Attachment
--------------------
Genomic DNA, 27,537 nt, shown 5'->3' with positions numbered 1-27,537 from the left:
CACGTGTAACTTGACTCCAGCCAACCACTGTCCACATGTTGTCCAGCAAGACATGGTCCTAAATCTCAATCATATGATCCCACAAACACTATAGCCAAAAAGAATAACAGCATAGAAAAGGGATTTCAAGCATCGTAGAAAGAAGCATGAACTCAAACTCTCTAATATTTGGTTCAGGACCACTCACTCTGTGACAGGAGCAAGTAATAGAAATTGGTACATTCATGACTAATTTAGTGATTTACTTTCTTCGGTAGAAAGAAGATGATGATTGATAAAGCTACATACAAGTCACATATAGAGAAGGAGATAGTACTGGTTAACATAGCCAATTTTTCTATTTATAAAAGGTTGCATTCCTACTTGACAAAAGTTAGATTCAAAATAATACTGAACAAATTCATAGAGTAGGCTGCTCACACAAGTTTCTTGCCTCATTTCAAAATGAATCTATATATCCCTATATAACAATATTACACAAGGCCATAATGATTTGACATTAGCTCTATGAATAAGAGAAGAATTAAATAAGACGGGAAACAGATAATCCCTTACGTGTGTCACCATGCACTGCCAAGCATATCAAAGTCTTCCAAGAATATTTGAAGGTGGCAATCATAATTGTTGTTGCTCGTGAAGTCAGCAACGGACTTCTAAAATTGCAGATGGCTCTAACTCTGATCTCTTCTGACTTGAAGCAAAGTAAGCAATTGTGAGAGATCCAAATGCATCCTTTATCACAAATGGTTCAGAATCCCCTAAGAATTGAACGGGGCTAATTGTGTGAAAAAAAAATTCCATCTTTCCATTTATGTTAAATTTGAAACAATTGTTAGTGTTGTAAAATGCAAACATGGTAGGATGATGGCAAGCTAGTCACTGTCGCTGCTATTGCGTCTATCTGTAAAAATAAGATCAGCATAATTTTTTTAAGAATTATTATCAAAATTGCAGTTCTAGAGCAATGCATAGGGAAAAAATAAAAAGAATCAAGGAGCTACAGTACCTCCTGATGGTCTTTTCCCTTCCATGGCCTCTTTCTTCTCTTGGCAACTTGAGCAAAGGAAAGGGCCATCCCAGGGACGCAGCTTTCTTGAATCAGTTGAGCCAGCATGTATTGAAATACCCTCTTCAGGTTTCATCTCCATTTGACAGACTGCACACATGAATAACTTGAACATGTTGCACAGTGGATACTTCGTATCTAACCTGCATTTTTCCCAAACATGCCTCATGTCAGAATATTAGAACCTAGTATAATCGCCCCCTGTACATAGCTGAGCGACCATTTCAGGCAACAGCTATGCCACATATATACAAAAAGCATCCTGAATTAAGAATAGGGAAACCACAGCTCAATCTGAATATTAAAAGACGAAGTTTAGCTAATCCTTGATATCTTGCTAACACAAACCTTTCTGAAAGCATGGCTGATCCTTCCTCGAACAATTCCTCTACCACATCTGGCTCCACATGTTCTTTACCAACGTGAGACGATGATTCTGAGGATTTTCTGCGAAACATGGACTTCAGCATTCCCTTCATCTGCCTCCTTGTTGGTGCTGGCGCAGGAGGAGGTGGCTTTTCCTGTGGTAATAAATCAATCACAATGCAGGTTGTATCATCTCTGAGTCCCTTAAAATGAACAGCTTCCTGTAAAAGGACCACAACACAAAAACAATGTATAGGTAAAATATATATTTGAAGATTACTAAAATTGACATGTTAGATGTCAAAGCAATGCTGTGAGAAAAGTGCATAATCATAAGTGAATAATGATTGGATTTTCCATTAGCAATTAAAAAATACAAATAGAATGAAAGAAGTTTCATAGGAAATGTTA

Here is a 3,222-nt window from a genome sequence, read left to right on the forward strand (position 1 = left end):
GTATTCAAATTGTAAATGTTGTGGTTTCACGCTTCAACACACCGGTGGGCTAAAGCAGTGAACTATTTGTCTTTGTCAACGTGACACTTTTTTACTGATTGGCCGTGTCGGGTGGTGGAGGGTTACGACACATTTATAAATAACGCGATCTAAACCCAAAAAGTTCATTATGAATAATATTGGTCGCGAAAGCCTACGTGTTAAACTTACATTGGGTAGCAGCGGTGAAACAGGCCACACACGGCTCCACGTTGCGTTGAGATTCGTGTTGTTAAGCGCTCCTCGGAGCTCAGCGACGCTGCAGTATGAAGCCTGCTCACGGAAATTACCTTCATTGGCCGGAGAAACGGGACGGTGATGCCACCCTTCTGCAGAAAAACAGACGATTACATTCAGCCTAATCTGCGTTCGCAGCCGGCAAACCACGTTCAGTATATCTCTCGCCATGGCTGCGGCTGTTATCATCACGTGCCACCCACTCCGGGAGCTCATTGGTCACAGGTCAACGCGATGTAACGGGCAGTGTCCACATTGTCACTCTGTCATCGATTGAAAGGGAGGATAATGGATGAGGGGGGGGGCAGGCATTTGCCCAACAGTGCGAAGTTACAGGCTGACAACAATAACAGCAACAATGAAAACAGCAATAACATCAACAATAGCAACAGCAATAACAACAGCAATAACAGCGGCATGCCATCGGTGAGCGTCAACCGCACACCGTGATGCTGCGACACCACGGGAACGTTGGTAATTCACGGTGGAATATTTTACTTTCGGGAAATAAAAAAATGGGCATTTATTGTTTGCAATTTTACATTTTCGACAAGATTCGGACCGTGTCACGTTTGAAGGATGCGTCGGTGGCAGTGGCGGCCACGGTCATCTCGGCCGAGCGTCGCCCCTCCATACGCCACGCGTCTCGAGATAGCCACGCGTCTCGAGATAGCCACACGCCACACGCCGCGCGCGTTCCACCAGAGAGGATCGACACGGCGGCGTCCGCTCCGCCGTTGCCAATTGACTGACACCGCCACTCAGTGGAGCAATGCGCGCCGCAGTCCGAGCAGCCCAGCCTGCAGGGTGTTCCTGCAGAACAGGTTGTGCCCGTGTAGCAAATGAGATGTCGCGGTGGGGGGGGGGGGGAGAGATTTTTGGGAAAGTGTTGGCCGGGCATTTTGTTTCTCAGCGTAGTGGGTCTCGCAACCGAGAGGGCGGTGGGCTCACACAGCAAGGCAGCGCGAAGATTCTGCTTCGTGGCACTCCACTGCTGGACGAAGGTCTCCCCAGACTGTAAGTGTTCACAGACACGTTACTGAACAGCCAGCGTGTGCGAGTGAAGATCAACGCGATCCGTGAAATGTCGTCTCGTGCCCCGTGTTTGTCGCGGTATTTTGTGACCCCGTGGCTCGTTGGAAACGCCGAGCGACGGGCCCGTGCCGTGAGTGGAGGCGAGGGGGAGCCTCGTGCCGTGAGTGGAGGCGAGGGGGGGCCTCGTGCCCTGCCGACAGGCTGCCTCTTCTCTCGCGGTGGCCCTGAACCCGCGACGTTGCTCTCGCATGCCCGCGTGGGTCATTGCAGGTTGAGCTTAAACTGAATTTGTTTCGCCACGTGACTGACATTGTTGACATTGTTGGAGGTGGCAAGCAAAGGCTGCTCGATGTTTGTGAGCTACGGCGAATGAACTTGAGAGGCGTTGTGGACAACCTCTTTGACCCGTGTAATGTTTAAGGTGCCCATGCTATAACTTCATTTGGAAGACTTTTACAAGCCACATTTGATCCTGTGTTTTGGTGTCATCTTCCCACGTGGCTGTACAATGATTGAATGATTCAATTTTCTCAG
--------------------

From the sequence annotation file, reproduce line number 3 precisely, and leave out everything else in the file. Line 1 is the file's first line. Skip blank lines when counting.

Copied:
Here is a 3,222-nt window from a genome sequence, read left to right on the forward strand (position 1 = left end):